Meet with an attorney

  • Hidden
  • This field is for validation purposes and should be left unchanged.

“No Driving” Defense in an Ohio DUI Case

Lawyers Ready to Help You

If you have been charged with a DUI but were not “operating” a vehicle by driving it you may be able to have the charged reduced to a physical control. Physical control is not a legal fiction and can be found in the Ohio Revised Code.

If you were not driving the car you could still be convicted of an OVI (Operating a Vehicle while Intoxicated). If you are under the influence and have “operated” a vehicle then you have committed an OVI even if you never drove the car.

It is important to note that in Ohio an OVI applies to more than just motorized vehicles. It also includes bicycles, horse-drawn carriages, and really any other type of “vehicles.” If you are intoxicated the best thing you can do is not to try to operate any type of vehicle.

How Does The “No Driving” Defense Work?

If you are in the vehicle but not driving, then this is when you would use this defense. In certain cases, it could help you. There are two ways you can get arrested even if you were not “driving” if you were under the influence.

  • Operation of the vehicle includes turning over the ignition key.
  • “Physical control” is when you are in the driver’s seat of the vehicle and are in possession of the ignition key. This is not the same as an OVI.

What Is The Difference Between “Physical Control” And An OVI?

Both are alcohol-related first-degree misdemeanors. Getting an OVI conviction is worse than getting a physical control conviction. The court may give you lighter penalties for this; mainly because you were not putting others at risk by driving the vehicle. Being convicted of physical control will not enhance your sentence if you are later convicted of an OVI, whereas your sentence will enhance if you have two OVIs. Physical control carries no mandatory jail time. Judges will often sentence you to Driver’s Intervention Programs just like they do in DUI cases, however.

An example of an OVI would be an intoxicated person leaving the bar that decides to “sleep it off” in their vehicle. Generally, what happens is the person starts the car, to start the air conditioner or heater, so the vehicle is actually running, and then he goes to sleep. By starting the car, you have operated a vehicle while intoxicated.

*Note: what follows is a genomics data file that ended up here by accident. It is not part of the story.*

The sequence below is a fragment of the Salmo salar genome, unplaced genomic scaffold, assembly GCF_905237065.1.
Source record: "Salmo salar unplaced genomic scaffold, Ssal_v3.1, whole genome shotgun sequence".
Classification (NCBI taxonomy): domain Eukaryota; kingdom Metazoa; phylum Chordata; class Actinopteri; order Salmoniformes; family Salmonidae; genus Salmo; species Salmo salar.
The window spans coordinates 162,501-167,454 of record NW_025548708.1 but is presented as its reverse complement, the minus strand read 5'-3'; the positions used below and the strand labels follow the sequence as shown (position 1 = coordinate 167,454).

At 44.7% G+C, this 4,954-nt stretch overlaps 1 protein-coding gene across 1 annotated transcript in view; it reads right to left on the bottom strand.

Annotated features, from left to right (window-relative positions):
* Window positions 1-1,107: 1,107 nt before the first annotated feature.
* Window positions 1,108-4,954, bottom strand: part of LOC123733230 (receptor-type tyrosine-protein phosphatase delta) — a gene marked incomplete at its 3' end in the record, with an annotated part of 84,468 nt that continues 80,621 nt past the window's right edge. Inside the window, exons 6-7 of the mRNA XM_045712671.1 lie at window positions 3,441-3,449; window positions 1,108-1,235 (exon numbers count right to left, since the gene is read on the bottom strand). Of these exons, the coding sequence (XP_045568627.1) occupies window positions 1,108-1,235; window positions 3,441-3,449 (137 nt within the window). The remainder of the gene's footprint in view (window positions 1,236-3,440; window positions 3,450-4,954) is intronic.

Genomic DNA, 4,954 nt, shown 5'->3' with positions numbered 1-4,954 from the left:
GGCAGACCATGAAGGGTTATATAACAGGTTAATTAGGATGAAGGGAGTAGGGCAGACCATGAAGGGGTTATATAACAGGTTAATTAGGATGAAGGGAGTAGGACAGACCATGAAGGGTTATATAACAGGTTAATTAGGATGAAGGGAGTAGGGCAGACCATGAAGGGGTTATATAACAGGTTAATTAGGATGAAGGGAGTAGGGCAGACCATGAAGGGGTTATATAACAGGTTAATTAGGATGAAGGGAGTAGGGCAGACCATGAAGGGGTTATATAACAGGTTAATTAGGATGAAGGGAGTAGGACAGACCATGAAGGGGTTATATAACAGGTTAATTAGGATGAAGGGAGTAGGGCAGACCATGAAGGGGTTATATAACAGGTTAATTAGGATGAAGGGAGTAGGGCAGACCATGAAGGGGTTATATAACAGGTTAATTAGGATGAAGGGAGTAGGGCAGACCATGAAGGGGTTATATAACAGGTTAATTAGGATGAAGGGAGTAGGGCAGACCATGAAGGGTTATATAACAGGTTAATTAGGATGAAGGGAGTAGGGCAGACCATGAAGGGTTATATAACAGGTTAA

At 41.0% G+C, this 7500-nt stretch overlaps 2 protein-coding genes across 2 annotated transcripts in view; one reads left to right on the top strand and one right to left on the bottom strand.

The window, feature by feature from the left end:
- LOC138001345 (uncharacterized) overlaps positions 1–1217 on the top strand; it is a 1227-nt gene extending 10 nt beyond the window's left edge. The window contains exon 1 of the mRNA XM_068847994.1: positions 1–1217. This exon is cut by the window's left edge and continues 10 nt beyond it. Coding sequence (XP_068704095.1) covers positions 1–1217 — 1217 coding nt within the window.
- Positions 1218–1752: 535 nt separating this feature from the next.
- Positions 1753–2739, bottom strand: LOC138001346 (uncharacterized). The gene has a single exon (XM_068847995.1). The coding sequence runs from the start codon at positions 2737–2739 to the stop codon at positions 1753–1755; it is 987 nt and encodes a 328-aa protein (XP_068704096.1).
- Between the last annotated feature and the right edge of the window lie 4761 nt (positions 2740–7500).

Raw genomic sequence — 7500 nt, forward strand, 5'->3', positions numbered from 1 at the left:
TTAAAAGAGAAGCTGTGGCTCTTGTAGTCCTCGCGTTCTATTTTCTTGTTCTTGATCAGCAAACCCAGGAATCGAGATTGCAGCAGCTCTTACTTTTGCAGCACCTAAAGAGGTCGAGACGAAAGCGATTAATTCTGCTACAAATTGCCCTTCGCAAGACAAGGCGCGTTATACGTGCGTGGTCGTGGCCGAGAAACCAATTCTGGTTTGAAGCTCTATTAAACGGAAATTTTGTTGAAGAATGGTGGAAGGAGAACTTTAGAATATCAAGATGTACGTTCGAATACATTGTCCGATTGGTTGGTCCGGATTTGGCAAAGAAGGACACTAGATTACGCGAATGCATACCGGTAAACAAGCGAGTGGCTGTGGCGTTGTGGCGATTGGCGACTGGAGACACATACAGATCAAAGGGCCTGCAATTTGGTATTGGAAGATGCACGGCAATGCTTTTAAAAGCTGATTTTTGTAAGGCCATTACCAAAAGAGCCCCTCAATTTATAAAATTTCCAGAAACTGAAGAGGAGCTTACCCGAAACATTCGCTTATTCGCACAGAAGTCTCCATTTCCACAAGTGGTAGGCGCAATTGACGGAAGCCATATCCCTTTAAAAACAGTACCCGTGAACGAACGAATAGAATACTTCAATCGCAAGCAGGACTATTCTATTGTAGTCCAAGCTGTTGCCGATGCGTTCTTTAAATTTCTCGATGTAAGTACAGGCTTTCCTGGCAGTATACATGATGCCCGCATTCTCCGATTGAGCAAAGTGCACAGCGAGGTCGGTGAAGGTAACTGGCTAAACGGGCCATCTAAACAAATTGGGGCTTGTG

An example of a physical control violation is an intoxicated person leaving the bar that decides to “sleep it off” in their vehicle. However, one need not have the car running or even have the keys in the ignition in order to be in violation, the person must only be in reach of the ignition key while inside the vehicle to be considered in physical control of the vehicle.

For either conviction, the prosecutor still must prove must prove beyond a reasonable doubt that you were operating or in physical control of a vehicle.

Does The “No Driving” Defense Actually Help?

Yes! Being charged with an OVI is far worse then getting a physical control conviction or no conviction. The key is your story must match up to the evidence and the facts of the case.

If it is obvious that you drove your car or there are eyewitnesses, then you cannot simply lie. The “no driving defense” could not help you in this type of situation.

The judge and the jury will look at the “totality of the circumstances” to determine whether the defendant was operating the vehicle or just in physical control. The following factors will be taken into consideration:

  • The location of the vehicle
  • Where the driver was (laying in the back seat or the front seat)
  • Whether the driver was awake or asleep
  • The location of the car keys, and
  • Whether the engine was running.

How Can I Prove That I Wasn’t Driving?

Unfortunately, this is not as easy as you would think. But do not worry we will help with that. Whether you drove the vehicle or not is ultimately a question of fact for the jury to decide. Proof, either way, can be made by either circumstantial or direct evidence.

Direct evidence could include:

  • Eyewitness testimony
  • Photographs of you behind the wheel
  • Your statements of admission to driving.

Circumstantial evidence is used when there is no or very little direct evidence that you were driving. It usually consists of a combination of circumstances. The key question becomes whether the jury could reasonably conclude from the totality of the evidence that:

1.     Someone drove the vehicle, and
2.     That, someone, was you.

It could be obvious that someone drove the vehicle. For example, if the vehicle was parked in the middle of the street then someone had to of driven the vehicle. The harder part to prove is likely that that someone was in fact you.

We are here to help. Give us a call and we will see if the “no driving” defense could be beneficial in your case.